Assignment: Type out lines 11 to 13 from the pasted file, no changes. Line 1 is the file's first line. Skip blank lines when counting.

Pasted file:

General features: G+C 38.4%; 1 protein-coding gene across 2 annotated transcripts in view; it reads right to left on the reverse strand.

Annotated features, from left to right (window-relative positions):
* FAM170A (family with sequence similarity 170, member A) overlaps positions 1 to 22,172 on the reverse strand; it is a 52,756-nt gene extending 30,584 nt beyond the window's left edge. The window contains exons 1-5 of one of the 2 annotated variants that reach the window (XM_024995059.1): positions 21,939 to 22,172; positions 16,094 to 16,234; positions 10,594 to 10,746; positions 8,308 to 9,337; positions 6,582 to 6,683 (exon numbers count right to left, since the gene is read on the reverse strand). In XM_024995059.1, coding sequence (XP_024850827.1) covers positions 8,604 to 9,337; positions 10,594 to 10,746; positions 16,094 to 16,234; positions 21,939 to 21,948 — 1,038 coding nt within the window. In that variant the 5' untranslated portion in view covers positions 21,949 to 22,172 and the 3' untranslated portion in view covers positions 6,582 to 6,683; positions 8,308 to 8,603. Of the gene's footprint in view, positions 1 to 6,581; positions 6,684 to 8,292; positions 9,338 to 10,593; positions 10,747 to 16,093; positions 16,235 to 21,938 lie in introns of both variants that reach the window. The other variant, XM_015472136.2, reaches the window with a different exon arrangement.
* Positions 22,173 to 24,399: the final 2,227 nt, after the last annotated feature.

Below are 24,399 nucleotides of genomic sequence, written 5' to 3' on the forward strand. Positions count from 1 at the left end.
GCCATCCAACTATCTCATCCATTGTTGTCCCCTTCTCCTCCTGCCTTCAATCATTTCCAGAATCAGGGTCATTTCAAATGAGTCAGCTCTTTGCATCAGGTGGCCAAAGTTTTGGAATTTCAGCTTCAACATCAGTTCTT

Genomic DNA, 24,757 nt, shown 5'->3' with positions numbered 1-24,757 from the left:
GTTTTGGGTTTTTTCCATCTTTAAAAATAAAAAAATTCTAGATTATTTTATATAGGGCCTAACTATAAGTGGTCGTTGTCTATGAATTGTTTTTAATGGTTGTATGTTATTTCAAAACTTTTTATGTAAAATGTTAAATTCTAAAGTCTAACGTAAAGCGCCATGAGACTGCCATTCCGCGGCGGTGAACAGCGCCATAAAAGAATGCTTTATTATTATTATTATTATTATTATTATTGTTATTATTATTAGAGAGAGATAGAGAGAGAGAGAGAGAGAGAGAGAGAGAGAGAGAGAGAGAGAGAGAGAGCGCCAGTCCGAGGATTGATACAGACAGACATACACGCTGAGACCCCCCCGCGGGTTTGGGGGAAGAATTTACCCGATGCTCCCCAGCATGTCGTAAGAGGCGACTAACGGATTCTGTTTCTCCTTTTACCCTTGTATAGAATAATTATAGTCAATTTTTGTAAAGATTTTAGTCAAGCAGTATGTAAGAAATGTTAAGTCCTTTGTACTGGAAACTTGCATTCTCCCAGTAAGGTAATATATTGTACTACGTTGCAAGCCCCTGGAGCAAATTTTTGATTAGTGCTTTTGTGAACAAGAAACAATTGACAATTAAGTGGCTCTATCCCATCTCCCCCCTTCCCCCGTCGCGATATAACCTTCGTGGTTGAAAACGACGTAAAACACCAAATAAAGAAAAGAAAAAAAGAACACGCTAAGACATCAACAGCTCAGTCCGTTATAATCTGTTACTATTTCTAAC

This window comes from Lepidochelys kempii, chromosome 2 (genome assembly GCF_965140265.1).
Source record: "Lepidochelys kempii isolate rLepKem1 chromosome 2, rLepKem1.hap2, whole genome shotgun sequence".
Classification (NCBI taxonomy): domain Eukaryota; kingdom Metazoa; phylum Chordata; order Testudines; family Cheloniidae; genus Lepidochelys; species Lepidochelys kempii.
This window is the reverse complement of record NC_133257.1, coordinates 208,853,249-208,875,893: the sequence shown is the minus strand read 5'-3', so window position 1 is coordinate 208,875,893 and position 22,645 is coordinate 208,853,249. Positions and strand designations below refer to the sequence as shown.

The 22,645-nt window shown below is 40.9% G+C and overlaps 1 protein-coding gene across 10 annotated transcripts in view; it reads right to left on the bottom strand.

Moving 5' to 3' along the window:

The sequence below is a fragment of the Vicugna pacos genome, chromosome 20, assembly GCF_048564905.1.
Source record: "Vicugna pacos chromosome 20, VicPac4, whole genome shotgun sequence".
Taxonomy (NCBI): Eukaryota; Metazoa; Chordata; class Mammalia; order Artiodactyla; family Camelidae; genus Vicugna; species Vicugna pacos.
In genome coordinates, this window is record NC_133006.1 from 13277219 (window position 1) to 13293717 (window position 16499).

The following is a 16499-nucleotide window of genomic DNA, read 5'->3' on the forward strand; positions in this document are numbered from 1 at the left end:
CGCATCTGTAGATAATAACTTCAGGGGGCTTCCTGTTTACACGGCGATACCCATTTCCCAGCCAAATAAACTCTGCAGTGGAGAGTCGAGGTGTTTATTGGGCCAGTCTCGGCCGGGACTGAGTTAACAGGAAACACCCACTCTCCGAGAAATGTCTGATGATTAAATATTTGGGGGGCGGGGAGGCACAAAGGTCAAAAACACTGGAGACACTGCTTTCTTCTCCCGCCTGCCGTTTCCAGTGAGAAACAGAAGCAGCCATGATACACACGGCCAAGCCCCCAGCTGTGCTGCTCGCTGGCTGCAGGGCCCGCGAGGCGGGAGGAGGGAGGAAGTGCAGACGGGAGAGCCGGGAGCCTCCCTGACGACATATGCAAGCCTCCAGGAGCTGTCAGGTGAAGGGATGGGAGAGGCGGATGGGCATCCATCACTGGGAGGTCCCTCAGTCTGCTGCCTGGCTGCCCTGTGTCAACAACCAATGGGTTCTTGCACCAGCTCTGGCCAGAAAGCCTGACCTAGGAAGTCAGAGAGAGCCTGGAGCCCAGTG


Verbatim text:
Classification (NCBI taxonomy): domain Eukaryota; kingdom Metazoa; phylum Chordata; order Testudines; family Cheloniidae; genus Lepidochelys; species Lepidochelys kempii.
This window is the reverse complement of record NC_133257.1, coordinates 208,853,249-208,875,893: the sequence shown is the minus strand read 5'-3', so window position 1 is coordinate 208,875,893 and position 22,645 is coordinate 208,853,249. Positions and strand designations below refer to the sequence as shown.

The 22,645-nt window shown below is 40.9% G+C and overlaps 1 protein-coding gene across 10 annotated transcripts in view; it reads right to left on the bottom strand.